4. Import-PSSession $EOSession -AllowClobber

To perform the migration do the following:

  1. $MigrationSettings = Test-MigrationServerAvailability -Exchange -Credentials (Get-Credential) -ExchangeServer internal-exchange-fqdn -RPCProxyServer external-outlook-anywhere-fqdn
  • Enter credentials of account that has FullAccess rights to all mailboxes
  • New-MigrationBatch -Exchange -Name unique-name-for-migration  -ExchangeConnectionSettings $MigrationSettings.ConnectionSettings -MaxConcurrentMigrations 10 -TimeZone “Pacific Standard Time”
  • Start-MigrationBatch

 

To see the status of the migration do one of the following:

  • Get-MigrationBatch OR Get-MigrationStatus

Once the migration has completed (Get-MigrationBatch | Format-List Status shows Completed) then complete the migration to finish:

  • Complete-Migration
Categories
exchange exchange online Office 365

Enable-OrganizationCustomization

Exception has been thrown by the target of an invocation is an error you can see in Office 365 Rich Coexistence when you are first configuring the settings.
This is due to the hydration status of your tenant at Office 365. Each Office 365 tenant is not “hydrated” by default. Hydration is the adding of lots of settings in the Exchange Online directory service per tenant – by default lots of tenants do not need these settings and so rather than creating the settings per tenant, each tenant shares these common settings.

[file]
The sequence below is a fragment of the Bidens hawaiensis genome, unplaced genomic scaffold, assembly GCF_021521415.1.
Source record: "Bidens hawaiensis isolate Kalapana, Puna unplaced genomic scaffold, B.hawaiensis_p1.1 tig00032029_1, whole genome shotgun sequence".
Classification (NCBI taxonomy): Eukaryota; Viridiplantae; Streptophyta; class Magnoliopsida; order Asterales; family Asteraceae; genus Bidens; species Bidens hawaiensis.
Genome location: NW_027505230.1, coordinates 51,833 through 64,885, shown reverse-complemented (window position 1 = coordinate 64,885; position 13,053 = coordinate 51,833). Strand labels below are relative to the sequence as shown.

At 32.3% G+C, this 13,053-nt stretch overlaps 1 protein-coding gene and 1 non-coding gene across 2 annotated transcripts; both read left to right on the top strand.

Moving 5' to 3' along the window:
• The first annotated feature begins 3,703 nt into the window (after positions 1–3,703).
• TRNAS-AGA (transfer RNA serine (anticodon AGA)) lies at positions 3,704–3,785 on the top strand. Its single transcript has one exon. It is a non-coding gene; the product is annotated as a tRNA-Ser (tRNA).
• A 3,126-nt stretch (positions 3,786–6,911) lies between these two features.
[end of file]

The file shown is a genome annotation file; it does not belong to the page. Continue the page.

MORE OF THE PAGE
To enable your own Transport Rules, Free/Busy Rich Coexistence and custom RBAC settings require that all the “common” settings in the directory are copied to the tenants area of the directory. To do this means you need to run the Enable-OrganizationCustomization cmdlet in remote PowerShell to Exchange online.
Once this is done the GUI will create RBAC, rules, free/busy etc. without throwing Exception has been thrown by the target of an invocation error.
The exact steps to perform on your Office 365 tenant before configuring RBAC, rules or coexistence are as follows:

  1. Start the Windows Powershell
  2. $cred=Get-Credential tenant_admin@tenant.onmicrosoft.com
  3. $EOSession = New-PSSession -ConfigurationName Microsoft.Exchange -ConnectionUri https://ps.outlook.com/PowerShell/ -Credential $Cred -Authentication Basic -AllowRedirection
  4. Import-PSSession $EOSession  -AllowClobber
  5. Enable-OrganizationCustomization
Categories
ADFS 2.0 cloud exchange exchange online mcm Office 365 proxy

Adding Servers to ADFS 2.0 Farms – Subject Alternative Name Issues

When you add additional servers to an ADFS 2.0 farm and you have used a subject alternative name from your certificate to create the first server in the farm the additional servers will not be able to join the farm. If you have used the subject name on the certificate all works fine.